He smiles through the tears that are forming in his own beautiful eyes. "Je t'aime, Archie."

I lower my head; he raises his; our lips touch and hold for a moment, and then we are in each other's arms and the kiss becomes one we both desire; the very beginning of our destiny as lovers. Whether our love will perish on the coldness of indifference, or whether it will become a raging furnace that will last all our lives, is of little consequence... all that matters is the here and now, and nothing can stop the most beautiful moment of my life.

Alain d'Evreux.

Only when we kiss do I understand what it is all about, and the guilt I have carried with me during our time apart disappears completely. I was right. Needs of the body are inconsequential when true love is requited, and in Archie's arms, with his lips pressing firmly against mine, I am a changed boy. But the most exciting thing is knowing that we are both powerless to stop the inevitable; the fusion of both spirit and body, and when Archie breaks our passions and guides me to his bedroom, I scramble eagerly to disrobe and present myself to his eyes. Again he holds out his hands for mine, and he grasps my fingers and lifts my hands to his lips and smothers them in kisses while his eyes absorb what I am, and then he says, "I was right."

I smile at him. "Am I beautiful to you?"

He smiles and nods slowly. "I already knew you were beautiful. Look behind you... on the bedside cupboard."

I turn my head to see where he's indicating, and I am shocked. In my absence he has recreated a thirty centimetre tall image of me again, but this time he has created me as I am now; standing before him in my complete nakedness. There is just one small difference. (Or maybe not so small, as Roger keeps telling me, when I am aroused.) But apart from that, I now have a porcelain dopplegänger. I grin broadly at him, and then look down at my arousal before looking at him again. "Not quite perfect," I say.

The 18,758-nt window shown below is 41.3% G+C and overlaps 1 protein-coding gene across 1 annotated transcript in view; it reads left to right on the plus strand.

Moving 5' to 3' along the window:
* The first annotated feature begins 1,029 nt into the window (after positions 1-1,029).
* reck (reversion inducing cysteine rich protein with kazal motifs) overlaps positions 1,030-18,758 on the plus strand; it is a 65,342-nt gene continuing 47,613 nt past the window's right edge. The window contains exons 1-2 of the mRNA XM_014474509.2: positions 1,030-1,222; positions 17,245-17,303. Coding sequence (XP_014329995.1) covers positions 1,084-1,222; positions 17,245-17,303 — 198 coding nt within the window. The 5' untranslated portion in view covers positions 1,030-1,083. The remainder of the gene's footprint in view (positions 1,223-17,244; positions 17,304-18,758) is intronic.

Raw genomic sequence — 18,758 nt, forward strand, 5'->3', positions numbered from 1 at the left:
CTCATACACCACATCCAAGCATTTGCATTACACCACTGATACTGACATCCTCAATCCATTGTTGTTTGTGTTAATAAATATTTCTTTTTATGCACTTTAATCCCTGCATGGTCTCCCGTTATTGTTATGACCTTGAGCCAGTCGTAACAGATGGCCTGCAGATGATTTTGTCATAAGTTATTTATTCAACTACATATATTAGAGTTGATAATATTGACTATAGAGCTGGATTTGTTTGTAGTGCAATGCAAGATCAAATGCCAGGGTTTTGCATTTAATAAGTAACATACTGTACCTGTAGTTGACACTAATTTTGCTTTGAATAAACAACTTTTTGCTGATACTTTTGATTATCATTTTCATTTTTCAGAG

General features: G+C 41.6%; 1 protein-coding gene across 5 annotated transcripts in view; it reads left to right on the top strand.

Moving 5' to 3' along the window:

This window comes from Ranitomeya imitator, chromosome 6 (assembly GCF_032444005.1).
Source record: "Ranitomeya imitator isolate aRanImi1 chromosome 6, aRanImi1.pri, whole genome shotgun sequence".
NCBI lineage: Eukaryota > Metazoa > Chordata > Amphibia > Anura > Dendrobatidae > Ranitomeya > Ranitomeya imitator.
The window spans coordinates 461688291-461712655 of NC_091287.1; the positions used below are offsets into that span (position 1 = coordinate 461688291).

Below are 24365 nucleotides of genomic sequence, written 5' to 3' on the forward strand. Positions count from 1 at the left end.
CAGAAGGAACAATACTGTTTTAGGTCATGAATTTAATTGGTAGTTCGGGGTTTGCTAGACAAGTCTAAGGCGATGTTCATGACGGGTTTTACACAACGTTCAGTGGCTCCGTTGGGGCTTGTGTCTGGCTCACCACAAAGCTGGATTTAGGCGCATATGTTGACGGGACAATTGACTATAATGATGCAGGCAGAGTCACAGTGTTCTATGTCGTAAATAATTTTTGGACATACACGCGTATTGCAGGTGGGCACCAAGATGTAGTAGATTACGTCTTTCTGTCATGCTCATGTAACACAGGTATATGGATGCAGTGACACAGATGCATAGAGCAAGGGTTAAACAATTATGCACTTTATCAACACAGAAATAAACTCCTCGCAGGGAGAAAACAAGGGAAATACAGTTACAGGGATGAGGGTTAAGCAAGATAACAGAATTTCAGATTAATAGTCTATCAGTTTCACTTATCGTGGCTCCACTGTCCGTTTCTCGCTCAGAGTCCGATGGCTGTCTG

He chuckles. "There's a difference between art and erotic art. If you want erotic art, you will have to look in the cupboard. But I suggest you do not... unless, that is, you want to look into my mind?"

We look into each other's eyes, sparring; challenging; and a thoughtful frown is upon us both. So, very slowly, I loosen my hold on Archie's fingers and point to the cupboard. "Do you want me to look at it?"

Archie's face becomes serious. "I may lose you if it is not to your liking."

We stare at each other for a long time, and then I make a decision based on what I am; on what I have become in the short while I have been the tutee of a pederast without equal, and whatever erotic art Archie has created, it cannot be beyond that I am familiar with. In fact, I am hoping he has created me as I want to be, but afraid we will never be. I go to my knees by the pine cupboard that is as tall as the level of the bed, and open the door.